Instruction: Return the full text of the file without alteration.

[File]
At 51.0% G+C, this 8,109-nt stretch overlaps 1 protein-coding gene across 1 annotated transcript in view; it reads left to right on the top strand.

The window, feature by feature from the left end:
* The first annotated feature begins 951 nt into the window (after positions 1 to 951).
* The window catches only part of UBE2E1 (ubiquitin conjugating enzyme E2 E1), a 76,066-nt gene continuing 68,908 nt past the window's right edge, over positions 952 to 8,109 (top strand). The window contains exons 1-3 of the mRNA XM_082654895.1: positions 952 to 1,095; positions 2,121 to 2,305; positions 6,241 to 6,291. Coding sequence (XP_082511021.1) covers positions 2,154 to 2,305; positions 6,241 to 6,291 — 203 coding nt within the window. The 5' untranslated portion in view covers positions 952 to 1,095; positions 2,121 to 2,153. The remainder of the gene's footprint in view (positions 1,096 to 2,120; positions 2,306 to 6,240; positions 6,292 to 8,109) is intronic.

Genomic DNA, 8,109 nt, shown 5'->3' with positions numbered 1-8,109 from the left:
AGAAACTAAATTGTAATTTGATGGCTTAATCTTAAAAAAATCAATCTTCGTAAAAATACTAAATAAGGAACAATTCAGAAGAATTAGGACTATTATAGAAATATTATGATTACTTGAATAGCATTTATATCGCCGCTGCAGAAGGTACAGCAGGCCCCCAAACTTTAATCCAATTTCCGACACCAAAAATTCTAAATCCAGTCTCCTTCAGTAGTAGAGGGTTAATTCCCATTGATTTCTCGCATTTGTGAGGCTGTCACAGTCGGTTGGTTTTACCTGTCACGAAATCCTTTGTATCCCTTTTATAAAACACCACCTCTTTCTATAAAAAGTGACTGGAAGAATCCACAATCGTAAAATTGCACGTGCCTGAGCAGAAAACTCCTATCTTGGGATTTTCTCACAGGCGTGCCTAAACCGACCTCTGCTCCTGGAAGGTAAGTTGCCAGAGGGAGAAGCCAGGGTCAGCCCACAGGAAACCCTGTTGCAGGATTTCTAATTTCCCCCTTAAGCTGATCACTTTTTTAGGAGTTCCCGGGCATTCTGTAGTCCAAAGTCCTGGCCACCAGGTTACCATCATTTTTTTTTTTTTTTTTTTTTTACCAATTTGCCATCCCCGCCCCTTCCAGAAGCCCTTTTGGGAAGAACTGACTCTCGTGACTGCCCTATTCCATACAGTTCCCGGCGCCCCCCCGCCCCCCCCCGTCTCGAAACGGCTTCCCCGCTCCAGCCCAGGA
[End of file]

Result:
At 51.0% G+C, this 8,109-nt stretch overlaps 1 protein-coding gene across 1 annotated transcript in view; it reads left to right on the top strand.

The window, feature by feature from the left end:
* The first annotated feature begins 951 nt into the window (after positions 1 to 951).
* The window catches only part of UBE2E1 (ubiquitin conjugating enzyme E2 E1), a 76,066-nt gene continuing 68,908 nt past the window's right edge, over positions 952 to 8,109 (top strand). The window contains exons 1-3 of the mRNA XM_082654895.1: positions 952 to 1,095; positions 2,121 to 2,305; positions 6,241 to 6,291. Coding sequence (XP_082511021.1) covers positions 2,154 to 2,305; positions 6,241 to 6,291 — 203 coding nt within the window. The 5' untranslated portion in view covers positions 952 to 1,095; positions 2,121 to 2,153. The remainder of the gene's footprint in view (positions 1,096 to 2,120; positions 2,306 to 6,240; positions 6,292 to 8,109) is intronic.

Genomic DNA, 8,109 nt, shown 5'->3' with positions numbered 1-8,109 from the left:
AGAAACTAAATTGTAATTTGATGGCTTAATCTTAAAAAAATCAATCTTCGTAAAAATACTAAATAAGGAACAATTCAGAAGAATTAGGACTATTATAGAAATATTATGATTACTTGAATAGCATTTATATCGCCGCTGCAGAAGGTACAGCAGGCCCCCAAACTTTAATCCAATTTCCGACACCAAAAATTCTAAATCCAGTCTCCTTCAGTAGTAGAGGGTTAATTCCCATTGATTTCTCGCATTTGTGAGGCTGTCACAGTCGGTTGGTTTTACCTGTCACGAAATCCTTTGTATCCCTTTTATAAAACACCACCTCTTTCTATAAAAAGTGACTGGAAGAATCCACAATCGTAAAATTGCACGTGCCTGAGCAGAAAACTCCTATCTTGGGATTTTCTCACAGGCGTGCCTAAACCGACCTCTGCTCCTGGAAGGTAAGTTGCCAGAGGGAGAAGCCAGGGTCAGCCCACAGGAAACCCTGTTGCAGGATTTCTAATTTCCCCCTTAAGCTGATCACTTTTTTAGGAGTTCCCGGGCATTCTGTAGTCCAAAGTCCTGGCCACCAGGTTACCATCATTTTTTTTTTTTTTTTTTTTTTACCAATTTGCCATCCCCGCCCCTTCCAGAAGCCCTTTTGGGAAGAACTGACTCTCGTGACTGCCCTATTCCATACAGTTCCCGGCGCCCCCCCGCCCCCCCCCGTCTCGAAACGGCTTCCCCGCTCCAGCCCAGGA